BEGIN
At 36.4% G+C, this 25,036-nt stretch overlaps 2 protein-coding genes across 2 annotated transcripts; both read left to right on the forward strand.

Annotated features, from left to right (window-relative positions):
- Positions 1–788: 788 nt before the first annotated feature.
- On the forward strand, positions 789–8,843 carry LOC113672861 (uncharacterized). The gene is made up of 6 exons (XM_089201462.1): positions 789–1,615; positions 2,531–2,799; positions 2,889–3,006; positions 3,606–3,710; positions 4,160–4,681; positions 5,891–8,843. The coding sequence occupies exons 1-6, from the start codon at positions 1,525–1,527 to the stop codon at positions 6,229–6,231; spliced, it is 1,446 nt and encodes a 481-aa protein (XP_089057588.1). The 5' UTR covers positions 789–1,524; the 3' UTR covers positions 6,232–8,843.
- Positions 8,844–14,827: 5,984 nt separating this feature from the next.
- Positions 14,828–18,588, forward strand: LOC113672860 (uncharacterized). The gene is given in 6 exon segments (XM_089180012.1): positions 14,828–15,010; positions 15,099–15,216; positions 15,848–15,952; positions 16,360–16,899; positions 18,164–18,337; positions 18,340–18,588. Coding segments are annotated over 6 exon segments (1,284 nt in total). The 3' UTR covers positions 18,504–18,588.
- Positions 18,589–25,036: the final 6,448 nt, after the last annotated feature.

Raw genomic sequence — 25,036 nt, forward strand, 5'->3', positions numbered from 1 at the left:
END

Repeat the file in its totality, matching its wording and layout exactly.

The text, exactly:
At 36.4% G+C, this 25,036-nt stretch overlaps 2 protein-coding genes across 2 annotated transcripts; both read left to right on the forward strand.

Annotated features, from left to right (window-relative positions):
- Positions 1–788: 788 nt before the first annotated feature.
- On the forward strand, positions 789–8,843 carry LOC113672861 (uncharacterized). The gene is made up of 6 exons (XM_089201462.1): positions 789–1,615; positions 2,531–2,799; positions 2,889–3,006; positions 3,606–3,710; positions 4,160–4,681; positions 5,891–8,843. The coding sequence occupies exons 1-6, from the start codon at positions 1,525–1,527 to the stop codon at positions 6,229–6,231; spliced, it is 1,446 nt and encodes a 481-aa protein (XP_089057588.1). The 5' UTR covers positions 789–1,524; the 3' UTR covers positions 6,232–8,843.
- Positions 8,844–14,827: 5,984 nt separating this feature from the next.
- Positions 14,828–18,588, forward strand: LOC113672860 (uncharacterized). The gene is given in 6 exon segments (XM_089180012.1): positions 14,828–15,010; positions 15,099–15,216; positions 15,848–15,952; positions 16,360–16,899; positions 18,164–18,337; positions 18,340–18,588. Coding segments are annotated over 6 exon segments (1,284 nt in total). The 3' UTR covers positions 18,504–18,588.
- Positions 18,589–25,036: the final 6,448 nt, after the last annotated feature.

Raw genomic sequence — 25,036 nt, forward strand, 5'->3', positions numbered from 1 at the left: